Because Yucatan stays open and active, with water flowing into and out of the lake, it’s very fertile and transfers that fertility to the bream caught there. This month, if you’re looking for a really great bluegill lake in the middle section of the state, don’t overlook Yucatan.
Numbers at Lake Providence
Biologists classify Lake Providence near the town of Lake Providence as an inactive oxbow off the Mississippi River. But it holds a number of bream.
“The large bream in Lake Providence probably will weigh 1/2-pound, which is a nice, big bull bluegill,” Wood said. “You can go around the perimeter of Lake Providence, drop-fish and find dozens of bream beds. When you spook the bream on one bed, you can move to the next one and continue to catch bream. You can make a milk run on Lake Providence, moving from bed to bed, just like tournament bass fishermen do when they fish different locations on the same body of water.”
Wood said anglers know Providence more for its bluegill fishing than its chinquapin fishing. Although chinquapin do live at Lake Providence, when you’re bream fishing, you’ll catch more bluegill. You can fish with worms, crickets or artificial lures for bream in this lake. Look for them holding in water 4 feet deep or less.
Caney and Grand Bayou
Louisiana features two fine chinquapin lakes — Caney near Jonesboro and Grand Bayou Reservoir near Coushatta.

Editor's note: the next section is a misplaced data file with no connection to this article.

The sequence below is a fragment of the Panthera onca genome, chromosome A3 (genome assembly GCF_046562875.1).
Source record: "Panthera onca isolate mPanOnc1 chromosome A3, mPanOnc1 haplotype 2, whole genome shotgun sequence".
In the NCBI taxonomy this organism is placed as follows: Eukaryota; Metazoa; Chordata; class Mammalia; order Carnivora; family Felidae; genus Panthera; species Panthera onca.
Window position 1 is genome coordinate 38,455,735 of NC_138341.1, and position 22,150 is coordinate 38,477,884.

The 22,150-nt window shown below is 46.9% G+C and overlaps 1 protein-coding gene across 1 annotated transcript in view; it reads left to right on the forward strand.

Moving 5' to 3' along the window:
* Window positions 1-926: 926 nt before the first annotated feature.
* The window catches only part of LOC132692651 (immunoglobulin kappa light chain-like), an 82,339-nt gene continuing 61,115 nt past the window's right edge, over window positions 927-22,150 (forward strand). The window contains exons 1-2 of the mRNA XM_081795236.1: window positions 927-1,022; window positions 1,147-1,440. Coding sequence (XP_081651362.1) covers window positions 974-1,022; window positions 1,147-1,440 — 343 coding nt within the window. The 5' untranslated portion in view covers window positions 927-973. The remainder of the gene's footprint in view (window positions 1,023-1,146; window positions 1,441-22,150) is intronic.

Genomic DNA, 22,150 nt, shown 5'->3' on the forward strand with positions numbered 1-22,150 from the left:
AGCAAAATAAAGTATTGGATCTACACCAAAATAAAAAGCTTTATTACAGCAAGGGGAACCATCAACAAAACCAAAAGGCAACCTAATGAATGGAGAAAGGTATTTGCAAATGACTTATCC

Caney Lake, about 5,000 acres, has very clear water. Almost all of the state-record chinquapin come from Caney Lake. This lake has a number of shell beds in 9 to 10 feet of open water where most people don’t fish but where some anglers catch big chinquapins.
Most people who know how to catch the big chinquapins of Caney Lake fish with tight lines and exclusively with worms. You’ll need your depth finder there, and a side-scanning depth finder will help you locate the beds more easily.
Wood said anglers often find chinquapin fishing slowly.
“The chinquapin are finicky feeders,” he said. “Their spawn is directly related to the full moon. Caney chinquapin begin to spawn around the full moon from March through July, and will even have a spawn in September and October, which seems to be unique to this lake. The chinquapin may spawn in September and October on other lakes, but I know for certain that they spawn on Caney Lake during these two months of the fall, because I’ve seen them on the beds every year.
“Grand Bayou Reservoir near Coushatta is very similar in size and appearance to Caney, although slightly smaller. Many chinquapin fishermen who fish Caney also fish Grand Bayou because finding the beds and catching the chinquapin is very similar on these two lakes.
“Since this is a clear-water lake, the chinquapin will be spawning in clear water 9 to 10 feet deep as in Caney Lake. When the water gets really hot in late June or July, the chinquapin will stop spawning, but then they start up again in September.”
Louisiana, without question, has some of the best bream fishing in North America in May.